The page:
91.      In light of the foregoing considerations, I propose that the Court should answer the questions referred by the Landessozialgericht Nordrhein-Westfalen as follows:

(1)      Article 24(2) of Directive 2004/38/EC of the European Parliament and of the Council of 29 April 2004 on the right of citizens of the Union and their family members to move and reside freely within the territory of the Member States, amending Regulation (EEC) No 1612/68 and repealing Directives 64/221/EEC, 68/360/EEC, 72/194/EEC, 73/148/EEC, 75/34/EEC, 75/35/EEC, 90/364/EEC, 90/365/EEC and 93/96/EEC must be interpreted as not precluding legislation of a Member State which excludes from entitlement to certain ‘special non-contributory cash benefits’, within the meaning of Article 70(2) of Regulation (EC) No 883/2004 of the European Parliament and of the Council on the coordination of social security systems, as amended by Commission Regulation (EU) No 1244/2010, and which also constitute ‘social assistance’ within the meaning of Directive 2004/38, nationals of other Member States for the first three months of their residence in the host Member State.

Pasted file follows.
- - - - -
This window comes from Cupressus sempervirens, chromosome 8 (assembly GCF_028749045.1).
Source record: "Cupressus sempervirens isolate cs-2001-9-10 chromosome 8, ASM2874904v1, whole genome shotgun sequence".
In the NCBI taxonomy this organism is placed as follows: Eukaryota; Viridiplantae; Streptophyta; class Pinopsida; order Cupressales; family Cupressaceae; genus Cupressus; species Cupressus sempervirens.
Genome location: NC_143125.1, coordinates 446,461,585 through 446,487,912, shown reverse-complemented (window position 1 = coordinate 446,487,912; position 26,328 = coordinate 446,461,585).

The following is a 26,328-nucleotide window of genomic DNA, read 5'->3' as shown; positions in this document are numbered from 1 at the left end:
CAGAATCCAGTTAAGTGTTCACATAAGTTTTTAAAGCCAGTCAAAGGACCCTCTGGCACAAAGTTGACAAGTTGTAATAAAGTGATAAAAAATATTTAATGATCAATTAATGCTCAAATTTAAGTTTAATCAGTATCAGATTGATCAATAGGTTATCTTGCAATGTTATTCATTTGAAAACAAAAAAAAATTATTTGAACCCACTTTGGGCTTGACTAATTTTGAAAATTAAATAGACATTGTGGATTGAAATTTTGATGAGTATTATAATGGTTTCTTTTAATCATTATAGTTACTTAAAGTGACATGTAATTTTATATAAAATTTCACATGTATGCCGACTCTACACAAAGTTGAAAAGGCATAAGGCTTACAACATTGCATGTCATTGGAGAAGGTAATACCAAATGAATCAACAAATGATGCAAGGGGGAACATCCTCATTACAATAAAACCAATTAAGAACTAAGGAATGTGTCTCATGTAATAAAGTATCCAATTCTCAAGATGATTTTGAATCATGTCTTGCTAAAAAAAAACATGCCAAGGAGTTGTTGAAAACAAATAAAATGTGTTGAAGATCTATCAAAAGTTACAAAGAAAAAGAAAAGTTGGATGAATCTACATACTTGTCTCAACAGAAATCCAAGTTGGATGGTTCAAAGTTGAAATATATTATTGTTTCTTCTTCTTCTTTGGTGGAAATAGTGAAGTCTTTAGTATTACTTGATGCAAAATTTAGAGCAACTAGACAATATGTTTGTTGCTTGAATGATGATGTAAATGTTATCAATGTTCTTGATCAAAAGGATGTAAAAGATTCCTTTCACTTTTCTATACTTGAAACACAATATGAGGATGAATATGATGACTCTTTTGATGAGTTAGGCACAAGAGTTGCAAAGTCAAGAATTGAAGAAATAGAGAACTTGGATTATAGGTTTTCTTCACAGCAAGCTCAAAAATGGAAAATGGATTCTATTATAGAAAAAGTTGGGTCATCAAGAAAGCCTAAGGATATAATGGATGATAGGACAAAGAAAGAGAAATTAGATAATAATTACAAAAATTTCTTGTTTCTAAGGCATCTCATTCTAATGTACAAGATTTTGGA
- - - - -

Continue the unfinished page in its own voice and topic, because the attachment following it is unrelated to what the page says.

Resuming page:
(2)      Article 45(2) TFEU precludes legislation of a Member State which excludes from entitlement to certain ‘special non-contributory cash benefits’, within the meaning of Article 70(2) of Regulation No 883/2004, as amended by Regulation No 1244/2010, and which facilitate access to the labour market nationals of other Member States for the first three months of their residence in the host Member State without giving them an opportunity to demonstrate the existence of a genuine link with the labour market of the host Member State.